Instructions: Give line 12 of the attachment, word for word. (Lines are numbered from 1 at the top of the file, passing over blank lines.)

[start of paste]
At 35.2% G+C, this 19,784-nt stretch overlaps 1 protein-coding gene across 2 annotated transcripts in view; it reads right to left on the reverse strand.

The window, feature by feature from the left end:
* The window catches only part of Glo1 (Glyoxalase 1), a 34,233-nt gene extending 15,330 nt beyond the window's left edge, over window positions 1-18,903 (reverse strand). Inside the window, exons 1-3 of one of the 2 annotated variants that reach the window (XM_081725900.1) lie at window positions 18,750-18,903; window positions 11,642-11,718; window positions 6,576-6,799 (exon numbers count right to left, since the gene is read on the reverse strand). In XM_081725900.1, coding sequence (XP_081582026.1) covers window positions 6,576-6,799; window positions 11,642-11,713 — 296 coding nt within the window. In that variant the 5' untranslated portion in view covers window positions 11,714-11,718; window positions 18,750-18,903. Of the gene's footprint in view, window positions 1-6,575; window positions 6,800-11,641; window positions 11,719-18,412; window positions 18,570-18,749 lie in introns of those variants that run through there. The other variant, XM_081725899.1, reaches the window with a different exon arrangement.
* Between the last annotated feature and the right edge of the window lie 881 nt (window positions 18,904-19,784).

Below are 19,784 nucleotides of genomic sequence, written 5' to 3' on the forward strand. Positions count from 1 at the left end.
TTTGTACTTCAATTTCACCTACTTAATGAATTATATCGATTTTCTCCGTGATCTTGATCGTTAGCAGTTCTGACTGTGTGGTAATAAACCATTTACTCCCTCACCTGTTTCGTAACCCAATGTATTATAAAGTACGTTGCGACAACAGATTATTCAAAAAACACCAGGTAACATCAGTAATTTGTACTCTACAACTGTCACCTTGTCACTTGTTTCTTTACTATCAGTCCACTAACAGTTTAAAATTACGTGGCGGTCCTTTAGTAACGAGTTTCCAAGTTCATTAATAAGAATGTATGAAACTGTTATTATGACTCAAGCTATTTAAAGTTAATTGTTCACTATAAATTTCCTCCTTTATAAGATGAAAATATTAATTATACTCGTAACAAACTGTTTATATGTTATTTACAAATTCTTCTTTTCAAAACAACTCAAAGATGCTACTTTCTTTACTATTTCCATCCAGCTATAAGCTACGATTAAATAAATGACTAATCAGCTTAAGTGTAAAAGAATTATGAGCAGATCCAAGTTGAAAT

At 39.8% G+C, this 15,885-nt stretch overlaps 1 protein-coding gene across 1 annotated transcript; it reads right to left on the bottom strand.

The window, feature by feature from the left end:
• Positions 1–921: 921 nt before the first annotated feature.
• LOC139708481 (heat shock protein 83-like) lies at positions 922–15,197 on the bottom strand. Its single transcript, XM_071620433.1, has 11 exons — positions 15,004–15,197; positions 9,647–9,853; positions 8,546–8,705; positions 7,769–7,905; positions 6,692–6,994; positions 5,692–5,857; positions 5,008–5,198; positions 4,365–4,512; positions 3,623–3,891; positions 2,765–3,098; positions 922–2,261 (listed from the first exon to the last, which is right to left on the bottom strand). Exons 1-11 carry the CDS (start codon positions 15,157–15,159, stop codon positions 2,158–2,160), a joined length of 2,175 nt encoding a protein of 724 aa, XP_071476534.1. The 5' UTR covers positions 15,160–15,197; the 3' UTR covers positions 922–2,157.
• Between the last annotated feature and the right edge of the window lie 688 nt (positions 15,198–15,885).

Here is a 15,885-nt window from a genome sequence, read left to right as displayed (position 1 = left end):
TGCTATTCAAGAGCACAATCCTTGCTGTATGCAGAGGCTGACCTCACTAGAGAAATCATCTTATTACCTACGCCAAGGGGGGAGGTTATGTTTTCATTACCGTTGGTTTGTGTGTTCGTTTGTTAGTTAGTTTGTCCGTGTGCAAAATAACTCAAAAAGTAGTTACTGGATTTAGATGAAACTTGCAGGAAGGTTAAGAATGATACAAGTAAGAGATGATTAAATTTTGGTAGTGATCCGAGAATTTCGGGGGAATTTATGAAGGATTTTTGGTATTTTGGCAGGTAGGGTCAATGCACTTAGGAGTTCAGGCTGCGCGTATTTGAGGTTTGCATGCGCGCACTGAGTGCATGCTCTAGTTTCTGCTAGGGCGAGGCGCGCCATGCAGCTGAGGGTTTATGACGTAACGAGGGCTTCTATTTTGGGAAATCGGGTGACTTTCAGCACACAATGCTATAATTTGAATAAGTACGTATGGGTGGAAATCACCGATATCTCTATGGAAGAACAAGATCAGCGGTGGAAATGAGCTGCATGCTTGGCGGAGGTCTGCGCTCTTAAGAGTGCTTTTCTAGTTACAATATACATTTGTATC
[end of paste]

Here is a 15,885-nt window from a genome sequence, read left to right as displayed (position 1 = left end):